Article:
Facing facts, the White House and Air Force One in particular would be a step down for Mr. Trump. My theory was at the time that he was pulling what H. Ross Perot pulled in the 90s. I believed (and still do) that the goal of Trump entering the race was to ensure a victory for Hillary Clinton. Trumps recent comments certainly suggest he is intentionally throwing the race (on Clinton’s emails, Russian hacking, Women, Muslims—just pick a subject—he has sounded equally foolish on every front).

Also, facing facts, The Donald has been stirring up a hornet’s nest of hate in America. He has been one of the most divisive voices to come along in decades. And innocent people are dying.

Now, I know it is a stretch to lay that at his feet. Still, one must consider where all the anger and hatred goes after it leaves the soundbites.

Is there a Connection Between Recent Violence and Politics?

I have always been a fan of Donald Trump. I have read all his books (which, yes, I know he did not write. I am a ghost writer myself and can recognize the dissonance between his speech and the written word which is supposedly his own. Frankly, it would surprise me if Trump knew how to operate a keyboard much less take the time to write a book. Still, his books are great and they do contain his wisdom for making money—something he is clearly a master at doing. And I do recommend reading at least one if you have not.)

But, fan or not, I must look at the big picture.

The big picture is that every time there is a clear lack of leadership in the country, mass murder rates appear to increase. I haven’t done any hard research on the matter for I only recently developed this hypothesis—fifteen minutes ago to be exact. We currently have a lame duck President who has been admittedly pretty lame his entire term and two candidates who appear to be staging a show for Comedy Central rather than running for the highest office in the nation. There is a definite lack of leadership in the nation right now.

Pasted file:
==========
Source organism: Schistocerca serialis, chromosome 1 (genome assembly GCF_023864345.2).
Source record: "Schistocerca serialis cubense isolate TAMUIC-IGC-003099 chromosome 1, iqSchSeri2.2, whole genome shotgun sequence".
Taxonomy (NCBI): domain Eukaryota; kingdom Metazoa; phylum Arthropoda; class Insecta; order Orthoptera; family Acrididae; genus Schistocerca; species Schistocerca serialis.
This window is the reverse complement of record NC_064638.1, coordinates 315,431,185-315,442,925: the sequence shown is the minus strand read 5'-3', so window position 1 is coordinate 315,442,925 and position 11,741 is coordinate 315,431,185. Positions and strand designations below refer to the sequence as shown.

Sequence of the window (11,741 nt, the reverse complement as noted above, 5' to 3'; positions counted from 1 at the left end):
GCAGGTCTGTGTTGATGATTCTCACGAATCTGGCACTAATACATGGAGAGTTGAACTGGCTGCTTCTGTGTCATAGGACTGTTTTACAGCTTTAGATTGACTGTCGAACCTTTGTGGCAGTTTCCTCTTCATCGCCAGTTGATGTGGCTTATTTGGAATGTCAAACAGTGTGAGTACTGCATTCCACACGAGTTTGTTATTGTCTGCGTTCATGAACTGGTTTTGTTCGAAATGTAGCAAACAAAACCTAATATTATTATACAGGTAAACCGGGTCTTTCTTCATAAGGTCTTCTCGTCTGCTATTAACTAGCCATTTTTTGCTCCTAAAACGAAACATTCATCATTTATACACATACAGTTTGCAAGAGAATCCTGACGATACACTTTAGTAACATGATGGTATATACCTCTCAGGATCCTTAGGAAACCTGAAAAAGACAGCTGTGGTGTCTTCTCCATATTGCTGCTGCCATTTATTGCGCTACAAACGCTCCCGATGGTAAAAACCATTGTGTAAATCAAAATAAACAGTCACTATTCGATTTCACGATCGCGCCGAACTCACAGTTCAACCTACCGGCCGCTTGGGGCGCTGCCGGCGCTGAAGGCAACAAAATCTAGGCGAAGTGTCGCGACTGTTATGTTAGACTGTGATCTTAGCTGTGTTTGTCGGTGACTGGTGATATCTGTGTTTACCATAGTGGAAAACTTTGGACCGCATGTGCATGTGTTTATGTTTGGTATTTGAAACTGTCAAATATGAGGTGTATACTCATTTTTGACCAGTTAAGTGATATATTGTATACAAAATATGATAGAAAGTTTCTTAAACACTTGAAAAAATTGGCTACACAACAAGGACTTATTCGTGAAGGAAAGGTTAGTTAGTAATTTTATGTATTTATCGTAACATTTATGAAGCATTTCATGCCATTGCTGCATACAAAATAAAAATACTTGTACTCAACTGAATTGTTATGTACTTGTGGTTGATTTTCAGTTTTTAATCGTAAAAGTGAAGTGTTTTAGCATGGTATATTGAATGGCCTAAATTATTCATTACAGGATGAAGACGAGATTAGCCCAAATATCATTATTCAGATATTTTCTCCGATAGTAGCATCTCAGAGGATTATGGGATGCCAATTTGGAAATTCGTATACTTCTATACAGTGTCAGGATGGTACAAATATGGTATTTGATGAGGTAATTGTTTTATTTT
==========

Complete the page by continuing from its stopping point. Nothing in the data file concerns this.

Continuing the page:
The worst part is that I only know of a smattering of people who want EITHER candidate. Gary Johnson and that Green Party lady are both looking pretty good this time around, eh? This appears to be the year we get to choose from the Greater of Two Evils—regardless of who wins, we know we’re screwed this time.

But here is the connection. Trump is stirring fear and hatred. He is doing so intentionally. Why? One can only surmise. I have already done so above (he doesn’t really want the White House). Regardless of the reason, the problem with that is that many look up to The Donald. And many look up to Hillary. And many of these are unstable. And when unstable people live in fear, they tend to do unstable things…like shoot, stab, or otherwise cause mayhem.